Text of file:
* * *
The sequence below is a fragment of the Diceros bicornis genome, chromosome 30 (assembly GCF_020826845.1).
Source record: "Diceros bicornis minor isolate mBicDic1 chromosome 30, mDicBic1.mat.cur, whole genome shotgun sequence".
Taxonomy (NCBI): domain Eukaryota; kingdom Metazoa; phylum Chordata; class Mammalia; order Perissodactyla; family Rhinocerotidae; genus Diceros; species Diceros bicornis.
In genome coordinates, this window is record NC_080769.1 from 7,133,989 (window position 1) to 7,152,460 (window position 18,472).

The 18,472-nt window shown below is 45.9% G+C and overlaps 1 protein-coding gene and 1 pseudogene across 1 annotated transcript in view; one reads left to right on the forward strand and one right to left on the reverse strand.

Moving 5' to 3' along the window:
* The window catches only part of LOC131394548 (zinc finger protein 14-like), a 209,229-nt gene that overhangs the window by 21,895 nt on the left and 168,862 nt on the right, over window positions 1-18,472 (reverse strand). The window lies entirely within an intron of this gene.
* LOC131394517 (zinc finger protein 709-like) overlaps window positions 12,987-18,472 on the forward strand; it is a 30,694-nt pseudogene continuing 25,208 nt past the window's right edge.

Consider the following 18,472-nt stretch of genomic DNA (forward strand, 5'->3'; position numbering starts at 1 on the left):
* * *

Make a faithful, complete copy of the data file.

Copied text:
The sequence below is a fragment of the Diceros bicornis genome, chromosome 30 (assembly GCF_020826845.1).
Source record: "Diceros bicornis minor isolate mBicDic1 chromosome 30, mDicBic1.mat.cur, whole genome shotgun sequence".
Taxonomy (NCBI): domain Eukaryota; kingdom Metazoa; phylum Chordata; class Mammalia; order Perissodactyla; family Rhinocerotidae; genus Diceros; species Diceros bicornis.
In genome coordinates, this window is record NC_080769.1 from 7,133,989 (window position 1) to 7,152,460 (window position 18,472).

The 18,472-nt window shown below is 45.9% G+C and overlaps 1 protein-coding gene and 1 pseudogene across 1 annotated transcript in view; one reads left to right on the forward strand and one right to left on the reverse strand.

Moving 5' to 3' along the window:
* The window catches only part of LOC131394548 (zinc finger protein 14-like), a 209,229-nt gene that overhangs the window by 21,895 nt on the left and 168,862 nt on the right, over window positions 1-18,472 (reverse strand). The window lies entirely within an intron of this gene.
* LOC131394517 (zinc finger protein 709-like) overlaps window positions 12,987-18,472 on the forward strand; it is a 30,694-nt pseudogene continuing 25,208 nt past the window's right edge.

Consider the following 18,472-nt stretch of genomic DNA (forward strand, 5'->3'; position numbering starts at 1 on the left):